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Talks Between Moscow And Tbilisi Break Down

Georgian President Mikheil Saakashvili accused Russia of walking out on the talks
International negotiations in Geneva designed to build confidence between Russia and Georgia have broken down over Moscow's demand that representatives from the breakaway regions of Abkhazia and South Ossetia be allowed to participate fully.

What was supposed to be the first face-to-face meeting between Georgian and Russian officials since the two nations fought a brief war in August ended in acrimony.

The October 15 talks in Geneva were rescheduled for November 18 with each side blaming the other for breakdown. EU envoy Pierre Morel told a briefing that the negotiations hit an impasse due to "procedural difficulties."

The Russian delegation insisted that representatives of the pro-Moscow separatist regions of South Ossetia and Abkhazia be allowed to take part in the talks as full participants, something Georgia opposed.

In Moscow, Russian Foreign Ministry spokesman Andrei Nesterenko said Russia's "position on this account is clear and has not changed. Any drawing up of agreements concerning the guarantee of security is impossible without the participation of Abkhazia and South Ossetia. We remain firm on this stand."

Georgian officials say Tbilisi was prepared to accept meeting with separatist leaders from the two regions, but only informally and only if pro-Georgian representatives of those areas were also included. Moscow opposed those conditions.

Georgian officials say the format of the talks was agreed to on October 9 and that Russia only made its demand on the eve of the negotiations, and then scuttled the talks when their demand was not accommodated.

In addition to Georgian and Russia officials, the talks were set to include representatives from the United States, the European Union, the UN, and the OSCE.

Georgia Blames Russia

In remarks to reporters in Brussels, Georgian President Mikheil Saakashvili accused Russia of walking out on the talks, calling the move evidence that Moscow "has no interest whatsoever at this stage in any diplomatic process."

Deputy Georgian Foreign Minister Giga Bokeria, the head of the Georgian delegation in Geneva, told RFE/RL's Georgian Service after the talks that he remains optimistic that progress will be made when the meetings resume in November.

"We hope that this time the Russian Federation will attend the plenary session," Bokeria said. "My hope is based on the assumption that Euro-Atlantic unity will continue to manifest itself in terms of pressuring Russia to comply with its international commitments. Among these things is the cease-fire it signed on August 12."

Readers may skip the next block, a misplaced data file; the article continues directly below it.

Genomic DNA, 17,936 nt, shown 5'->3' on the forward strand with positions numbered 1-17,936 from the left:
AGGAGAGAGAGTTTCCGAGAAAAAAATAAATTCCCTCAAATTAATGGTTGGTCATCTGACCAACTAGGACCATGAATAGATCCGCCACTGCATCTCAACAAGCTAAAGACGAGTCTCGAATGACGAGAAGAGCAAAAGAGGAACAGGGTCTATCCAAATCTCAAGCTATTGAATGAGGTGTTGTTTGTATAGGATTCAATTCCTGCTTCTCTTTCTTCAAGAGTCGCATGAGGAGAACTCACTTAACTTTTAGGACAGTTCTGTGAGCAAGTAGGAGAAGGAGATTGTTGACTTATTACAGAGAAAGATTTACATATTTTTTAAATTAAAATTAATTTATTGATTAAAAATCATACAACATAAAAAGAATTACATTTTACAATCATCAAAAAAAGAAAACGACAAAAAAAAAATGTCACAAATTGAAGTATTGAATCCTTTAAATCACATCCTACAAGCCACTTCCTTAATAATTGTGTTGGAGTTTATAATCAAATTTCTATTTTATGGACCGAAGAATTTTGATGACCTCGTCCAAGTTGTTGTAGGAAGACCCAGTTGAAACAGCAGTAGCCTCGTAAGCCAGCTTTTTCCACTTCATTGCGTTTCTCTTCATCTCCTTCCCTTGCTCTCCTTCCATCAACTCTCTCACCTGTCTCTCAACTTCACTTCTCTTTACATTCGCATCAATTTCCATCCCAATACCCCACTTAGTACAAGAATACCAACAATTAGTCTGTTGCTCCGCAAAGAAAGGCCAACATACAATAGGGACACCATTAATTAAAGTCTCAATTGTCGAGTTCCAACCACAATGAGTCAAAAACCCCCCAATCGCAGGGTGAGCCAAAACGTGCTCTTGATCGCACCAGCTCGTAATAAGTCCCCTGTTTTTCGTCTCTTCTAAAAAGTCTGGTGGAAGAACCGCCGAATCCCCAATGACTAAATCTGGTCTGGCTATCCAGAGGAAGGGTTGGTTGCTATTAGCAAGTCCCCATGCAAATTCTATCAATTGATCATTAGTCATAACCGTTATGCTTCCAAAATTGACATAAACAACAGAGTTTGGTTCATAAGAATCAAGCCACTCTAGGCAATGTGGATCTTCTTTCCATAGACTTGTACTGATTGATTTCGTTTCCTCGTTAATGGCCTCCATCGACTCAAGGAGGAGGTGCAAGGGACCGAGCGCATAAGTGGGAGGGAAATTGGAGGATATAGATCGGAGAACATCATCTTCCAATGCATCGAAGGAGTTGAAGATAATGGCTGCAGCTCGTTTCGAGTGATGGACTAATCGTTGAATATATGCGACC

The talks were organized by the European Union, the United Nations, and the Organization for Security and Cooperation in Europe and were meant to build confidence and follow-up on a cease-fire brokered by French President Nicolas Sarkozy that ended five days of fighting between Russia and Georgia in early August.

Months of skirmishes between pro-Moscow separatists in South Ossetia and Georgian troops erupted into war on August 7-8 when Georgia sent troops and tanks into the breakaway region. Russia subsequently intervened massively, driving the Georgian army out of the region and pushing deep into Georgia, saying they needed to prevent further attacks.

On October 9, Russia largely pulled out of Georgia proper, including nearly all buffer zones adjacent to the rebel regions ahead of an October 10 deadline as stipulated by an EU-backed cease-fire.

Russia pressed hard for representatives from South Ossetia and Abkhazia -- another pro-Moscow separatist region -- to be included in the talks as full participants. In the aftermath of the conflict, Moscow recognized both provinces as independent, but the only other country to follow suit was Nicaragua.

Georgian officials say Tbilisi could accept meeting with separatist leaders from the two regions, but only informally and only if pro-Georgian representatives of those areas are also included.

The two sides' demands and agendas in the talks are also worlds apart.

Russia is pushing for an arms embargo against Georgia, arguing that it is necessary to prevent further "aggression."

Georgia, for its part, is furious that Russia has more than tripled its troop strength in Abkhazia and South Ossetia from 2,500 peacekeepers in the two regions before the war to a planned 7,600 heavily armed troops.

Tbilisi calls this a violation of the cease-fire agreement, which says that both sides must withdraw their troops to positions held before the conflict broke out on August 7. Georgia also insists that Russian forces withdraw from South Ossetia's Akhalgori district and the Kodori Gorge in Abkhazia -- both of which Tbilisi controlled before the war.

Tbilisi is also insisting that tens of thousands of ethnic Georgians displaced by the conflict be allowed to return to their homes in South Ossetia, a demand that Moscow and its clients in Tskhinvali are resisting.
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